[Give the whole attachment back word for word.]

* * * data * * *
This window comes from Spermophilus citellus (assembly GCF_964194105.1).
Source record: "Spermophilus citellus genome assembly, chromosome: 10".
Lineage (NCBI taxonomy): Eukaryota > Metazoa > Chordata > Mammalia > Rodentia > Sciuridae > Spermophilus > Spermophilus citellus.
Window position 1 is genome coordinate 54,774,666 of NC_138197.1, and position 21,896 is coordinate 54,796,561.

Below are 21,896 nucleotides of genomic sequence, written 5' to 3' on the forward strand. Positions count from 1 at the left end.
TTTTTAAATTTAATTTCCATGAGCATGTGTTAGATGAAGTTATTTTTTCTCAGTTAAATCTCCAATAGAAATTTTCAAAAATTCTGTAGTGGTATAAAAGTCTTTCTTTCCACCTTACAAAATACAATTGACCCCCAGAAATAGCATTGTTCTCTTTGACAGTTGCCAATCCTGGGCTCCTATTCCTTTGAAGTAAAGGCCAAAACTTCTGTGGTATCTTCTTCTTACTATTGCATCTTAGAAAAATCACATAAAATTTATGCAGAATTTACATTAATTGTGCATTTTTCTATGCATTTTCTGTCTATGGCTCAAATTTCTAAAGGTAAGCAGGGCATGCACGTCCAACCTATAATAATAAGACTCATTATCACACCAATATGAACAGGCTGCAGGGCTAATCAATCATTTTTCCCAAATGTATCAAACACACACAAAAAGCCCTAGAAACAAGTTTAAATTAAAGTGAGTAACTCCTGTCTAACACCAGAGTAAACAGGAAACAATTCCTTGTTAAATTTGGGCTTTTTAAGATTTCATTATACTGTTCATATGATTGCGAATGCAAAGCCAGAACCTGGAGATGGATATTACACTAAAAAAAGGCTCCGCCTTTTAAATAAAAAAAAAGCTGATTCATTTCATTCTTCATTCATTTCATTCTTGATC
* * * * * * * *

This window comes from Spermophilus citellus (assembly GCF_964194105.1).
Source record: "Spermophilus citellus genome assembly, chromosome: 10".
Lineage (NCBI taxonomy): Eukaryota > Metazoa > Chordata > Mammalia > Rodentia > Sciuridae > Spermophilus > Spermophilus citellus.
Window position 1 is genome coordinate 54,774,666 of NC_138197.1, and position 21,896 is coordinate 54,796,561.

Below are 21,896 nucleotides of genomic sequence, written 5' to 3' on the forward strand. Positions count from 1 at the left end.
TTTTTAAATTTAATTTCCATGAGCATGTGTTAGATGAAGTTATTTTTTCTCAGTTAAATCTCCAATAGAAATTTTCAAAAATTCTGTAGTGGTATAAAAGTCTTTCTTTCCACCTTACAAAATACAATTGACCCCCAGAAATAGCATTGTTCTCTTTGACAGTTGCCAATCCTGGGCTCCTATTCCTTTGAAGTAAAGGCCAAAACTTCTGTGGTATCTTCTTCTTACTATTGCATCTTAGAAAAATCACATAAAATTTATGCAGAATTTACATTAATTGTGCATTTTTCTATGCATTTTCTGTCTATGGCTCAAATTTCTAAAGGTAAGCAGGGCATGCACGTCCAACCTATAATAATAAGACTCATTATCACACCAATATGAACAGGCTGCAGGGCTAATCAATCATTTTTCCCAAATGTATCAAACACACACAAAAAGCCCTAGAAACAAGTTTAAATTAAAGTGAGTAACTCCTGTCTAACACCAGAGTAAACAGGAAACAATTCCTTGTTAAATTTGGGCTTTTTAAGATTTCATTATACTGTTCATATGATTGCGAATGCAAAGCCAGAACCTGGAGATGGATATTACACTAAAAAAAGGCTCCGCCTTTTAAATAAAAAAAAAGCTGATTCATTTCATTCTTCATTCATTTCATTCTTGATC